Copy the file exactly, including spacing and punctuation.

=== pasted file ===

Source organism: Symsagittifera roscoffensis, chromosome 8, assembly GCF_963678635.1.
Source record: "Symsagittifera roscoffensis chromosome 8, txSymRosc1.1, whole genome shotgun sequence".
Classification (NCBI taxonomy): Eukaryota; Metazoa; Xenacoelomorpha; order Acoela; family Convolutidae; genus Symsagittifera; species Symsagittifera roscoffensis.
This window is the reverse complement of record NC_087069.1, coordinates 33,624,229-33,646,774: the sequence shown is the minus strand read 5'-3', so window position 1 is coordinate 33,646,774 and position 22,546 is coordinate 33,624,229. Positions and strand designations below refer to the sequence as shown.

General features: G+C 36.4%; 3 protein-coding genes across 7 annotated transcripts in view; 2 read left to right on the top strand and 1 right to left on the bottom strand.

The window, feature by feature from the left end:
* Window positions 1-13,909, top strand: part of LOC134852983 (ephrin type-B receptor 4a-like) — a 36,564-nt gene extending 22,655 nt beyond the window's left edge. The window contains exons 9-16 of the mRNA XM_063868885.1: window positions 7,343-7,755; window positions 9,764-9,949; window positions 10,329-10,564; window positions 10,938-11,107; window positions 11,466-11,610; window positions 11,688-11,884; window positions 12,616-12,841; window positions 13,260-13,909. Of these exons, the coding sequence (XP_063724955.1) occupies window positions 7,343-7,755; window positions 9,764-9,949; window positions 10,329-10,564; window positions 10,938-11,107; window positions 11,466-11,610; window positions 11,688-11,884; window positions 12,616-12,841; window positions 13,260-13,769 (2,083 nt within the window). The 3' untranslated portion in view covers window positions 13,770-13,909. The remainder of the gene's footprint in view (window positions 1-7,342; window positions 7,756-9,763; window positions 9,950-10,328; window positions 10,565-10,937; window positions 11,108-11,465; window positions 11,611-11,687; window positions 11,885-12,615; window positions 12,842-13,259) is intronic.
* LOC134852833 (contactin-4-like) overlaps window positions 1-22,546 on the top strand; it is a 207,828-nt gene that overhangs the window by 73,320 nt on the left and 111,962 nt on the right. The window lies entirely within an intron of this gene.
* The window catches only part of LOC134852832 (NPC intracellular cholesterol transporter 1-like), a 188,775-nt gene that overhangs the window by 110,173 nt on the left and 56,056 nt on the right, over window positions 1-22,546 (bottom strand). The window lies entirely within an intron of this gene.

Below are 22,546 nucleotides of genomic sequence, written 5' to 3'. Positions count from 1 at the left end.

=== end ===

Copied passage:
Source organism: Symsagittifera roscoffensis, chromosome 8, assembly GCF_963678635.1.
Source record: "Symsagittifera roscoffensis chromosome 8, txSymRosc1.1, whole genome shotgun sequence".
Classification (NCBI taxonomy): Eukaryota; Metazoa; Xenacoelomorpha; order Acoela; family Convolutidae; genus Symsagittifera; species Symsagittifera roscoffensis.
This window is the reverse complement of record NC_087069.1, coordinates 33,624,229-33,646,774: the sequence shown is the minus strand read 5'-3', so window position 1 is coordinate 33,646,774 and position 22,546 is coordinate 33,624,229. Positions and strand designations below refer to the sequence as shown.

General features: G+C 36.4%; 3 protein-coding genes across 7 annotated transcripts in view; 2 read left to right on the top strand and 1 right to left on the bottom strand.

The window, feature by feature from the left end:
* Window positions 1-13,909, top strand: part of LOC134852983 (ephrin type-B receptor 4a-like) — a 36,564-nt gene extending 22,655 nt beyond the window's left edge. The window contains exons 9-16 of the mRNA XM_063868885.1: window positions 7,343-7,755; window positions 9,764-9,949; window positions 10,329-10,564; window positions 10,938-11,107; window positions 11,466-11,610; window positions 11,688-11,884; window positions 12,616-12,841; window positions 13,260-13,909. Of these exons, the coding sequence (XP_063724955.1) occupies window positions 7,343-7,755; window positions 9,764-9,949; window positions 10,329-10,564; window positions 10,938-11,107; window positions 11,466-11,610; window positions 11,688-11,884; window positions 12,616-12,841; window positions 13,260-13,769 (2,083 nt within the window). The 3' untranslated portion in view covers window positions 13,770-13,909. The remainder of the gene's footprint in view (window positions 1-7,342; window positions 7,756-9,763; window positions 9,950-10,328; window positions 10,565-10,937; window positions 11,108-11,465; window positions 11,611-11,687; window positions 11,885-12,615; window positions 12,842-13,259) is intronic.
* LOC134852833 (contactin-4-like) overlaps window positions 1-22,546 on the top strand; it is a 207,828-nt gene that overhangs the window by 73,320 nt on the left and 111,962 nt on the right. The window lies entirely within an intron of this gene.
* The window catches only part of LOC134852832 (NPC intracellular cholesterol transporter 1-like), a 188,775-nt gene that overhangs the window by 110,173 nt on the left and 56,056 nt on the right, over window positions 1-22,546 (bottom strand). The window lies entirely within an intron of this gene.

Below are 22,546 nucleotides of genomic sequence, written 5' to 3'. Positions count from 1 at the left end.